Extinct Animals Research: Woolly Mammoth Essay, Research Paper
Extinct Animals Research: Woolly Mammoth
We have learned much about the Woolly Mammoth almost more than any other
dinosaur that has been identified. Due to the fact that the Woolly Mammoth so
closely resembles today’s elephants, care for them would most probably require
most of the same factors to keep it alive. Since the Woolly Mammoth has been
extinct for 4000 years, it is difficult to tell exactly what they lived on, but
we can hypothesize.
The Woolly Mammoth lived during the Ice Age, so if alive today, it must
be kept in a tundra environment. For food, only basic tundra vegetation is
necessary. Due to the thick pelt that the Woolly Mammoth has, any known Ice Age
temperatures would suffice since the thick fur protects the animal in any
Large enclosures would not be needed as they would be for a normal
elephant since the Woolly Mammoth is only three meters high. The huge tusks
would allow it to scavenge for its own food, so no special feedings would be
necessary. Feedings would also be needed on a less frequent basis since the
Woolly Mammoth, much like today’s camels, keeps under its sloping back a thick
layer of blubber as nutrition when food was not needed.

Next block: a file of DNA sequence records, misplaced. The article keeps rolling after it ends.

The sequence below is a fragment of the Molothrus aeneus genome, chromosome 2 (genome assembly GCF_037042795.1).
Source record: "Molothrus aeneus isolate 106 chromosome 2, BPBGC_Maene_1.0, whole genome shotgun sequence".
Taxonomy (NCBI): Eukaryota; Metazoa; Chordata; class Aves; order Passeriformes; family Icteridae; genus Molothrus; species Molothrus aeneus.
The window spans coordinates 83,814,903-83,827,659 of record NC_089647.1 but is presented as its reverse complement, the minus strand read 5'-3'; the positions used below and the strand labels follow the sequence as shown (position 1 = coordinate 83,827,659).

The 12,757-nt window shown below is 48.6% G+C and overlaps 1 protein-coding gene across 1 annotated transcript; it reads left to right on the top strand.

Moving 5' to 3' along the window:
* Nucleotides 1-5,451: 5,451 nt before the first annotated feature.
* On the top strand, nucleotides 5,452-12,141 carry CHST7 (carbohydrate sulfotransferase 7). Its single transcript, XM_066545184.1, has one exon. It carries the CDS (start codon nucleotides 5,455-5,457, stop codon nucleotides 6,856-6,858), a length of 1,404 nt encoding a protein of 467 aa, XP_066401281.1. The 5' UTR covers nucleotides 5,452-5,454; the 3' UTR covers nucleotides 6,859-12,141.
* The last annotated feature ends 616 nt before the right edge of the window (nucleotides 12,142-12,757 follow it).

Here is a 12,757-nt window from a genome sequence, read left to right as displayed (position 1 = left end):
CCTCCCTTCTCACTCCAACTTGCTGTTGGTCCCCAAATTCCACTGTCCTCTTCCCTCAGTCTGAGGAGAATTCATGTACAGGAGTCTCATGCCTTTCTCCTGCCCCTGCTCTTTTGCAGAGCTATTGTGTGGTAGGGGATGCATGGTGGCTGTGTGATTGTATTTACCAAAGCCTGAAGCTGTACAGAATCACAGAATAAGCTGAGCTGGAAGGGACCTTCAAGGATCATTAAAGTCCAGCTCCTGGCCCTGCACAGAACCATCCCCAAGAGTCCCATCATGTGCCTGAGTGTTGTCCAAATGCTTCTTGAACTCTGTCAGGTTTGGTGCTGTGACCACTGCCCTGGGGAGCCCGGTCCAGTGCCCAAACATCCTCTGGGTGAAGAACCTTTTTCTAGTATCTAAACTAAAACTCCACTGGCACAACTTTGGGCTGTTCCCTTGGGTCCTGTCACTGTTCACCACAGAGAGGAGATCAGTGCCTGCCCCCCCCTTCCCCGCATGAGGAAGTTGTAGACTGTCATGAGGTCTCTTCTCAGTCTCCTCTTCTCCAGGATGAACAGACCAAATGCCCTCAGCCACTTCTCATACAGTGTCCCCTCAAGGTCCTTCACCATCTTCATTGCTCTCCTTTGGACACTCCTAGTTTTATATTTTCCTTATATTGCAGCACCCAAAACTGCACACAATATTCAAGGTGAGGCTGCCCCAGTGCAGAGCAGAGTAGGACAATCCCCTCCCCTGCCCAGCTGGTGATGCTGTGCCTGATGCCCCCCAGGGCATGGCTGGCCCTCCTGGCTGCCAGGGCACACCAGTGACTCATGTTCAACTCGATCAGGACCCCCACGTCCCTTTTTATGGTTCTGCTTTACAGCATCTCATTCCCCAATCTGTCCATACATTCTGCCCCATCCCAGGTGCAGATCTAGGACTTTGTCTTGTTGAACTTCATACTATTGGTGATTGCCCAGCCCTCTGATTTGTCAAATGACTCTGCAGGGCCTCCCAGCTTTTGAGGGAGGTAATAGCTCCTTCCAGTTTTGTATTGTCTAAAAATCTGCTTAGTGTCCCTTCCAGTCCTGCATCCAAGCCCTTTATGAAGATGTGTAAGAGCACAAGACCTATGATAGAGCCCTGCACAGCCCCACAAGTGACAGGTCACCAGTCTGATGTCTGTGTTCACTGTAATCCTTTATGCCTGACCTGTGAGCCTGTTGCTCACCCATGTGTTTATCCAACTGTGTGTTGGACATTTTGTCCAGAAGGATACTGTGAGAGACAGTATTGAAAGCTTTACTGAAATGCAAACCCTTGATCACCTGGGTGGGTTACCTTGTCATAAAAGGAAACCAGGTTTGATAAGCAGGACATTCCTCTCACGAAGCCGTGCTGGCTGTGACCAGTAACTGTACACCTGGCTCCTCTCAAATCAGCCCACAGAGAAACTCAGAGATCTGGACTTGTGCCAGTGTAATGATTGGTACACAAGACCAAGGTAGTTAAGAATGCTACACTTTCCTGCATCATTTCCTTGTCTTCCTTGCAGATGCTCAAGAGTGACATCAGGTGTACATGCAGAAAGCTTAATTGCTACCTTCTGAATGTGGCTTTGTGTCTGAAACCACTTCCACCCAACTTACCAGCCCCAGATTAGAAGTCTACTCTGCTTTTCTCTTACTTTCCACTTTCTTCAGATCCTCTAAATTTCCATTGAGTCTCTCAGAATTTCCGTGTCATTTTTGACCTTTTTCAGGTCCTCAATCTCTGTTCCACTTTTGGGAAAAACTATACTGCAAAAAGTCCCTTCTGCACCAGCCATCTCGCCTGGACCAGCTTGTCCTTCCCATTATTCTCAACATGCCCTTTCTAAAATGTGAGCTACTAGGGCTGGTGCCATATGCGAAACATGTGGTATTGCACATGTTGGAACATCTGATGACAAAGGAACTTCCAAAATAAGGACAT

The problem in keeping a creature such as the Woolly Mammoth in a zoo-
like surrounding would be poachers. Due to the endangerment of such a
magnificent species, poachers of pelts and ivory would most certainly be after
it’s huge tusks and thick furs, so it would be necessary to post guards around
it’s cage at all times.
A large-scale habitat would be constructed for this creature since,
during the period it lived, the Pleistocene, there were no restrictions on the
places it could roam to. There was nothing stopping this beast from stomping
along to wherever it wanted to go. A Woolly Mammoth might find it peculiar to be
stuck in a twenty foot ice field with no predators or other animals whatsoever.
To solve this problem, it would be possible to include other animals
from the Woolly Mammoth’s time period, but that is another project.
Carlberg, Ulf. “The Mammoth.” November 22, 1996.
Dixon, Douglas. The Illustrated Dinosaur Encyclopedia. New York: Gallery Books.
Kitson, Kenneth. “Zoobooks: Elephants” San Diego: Wildlife Education, Ltd.,
Norman, David. The Prehistoric World of the Dinosaur. New York: Gallery Books.
1988. pp. 6-7
Preistland, Neal. “The Types of Mammoths.”
“Woolly Mammoth: Symbol of the Ice Age.” The Late, Great, Mammals of Canada.
December, 1994. (3/1/97)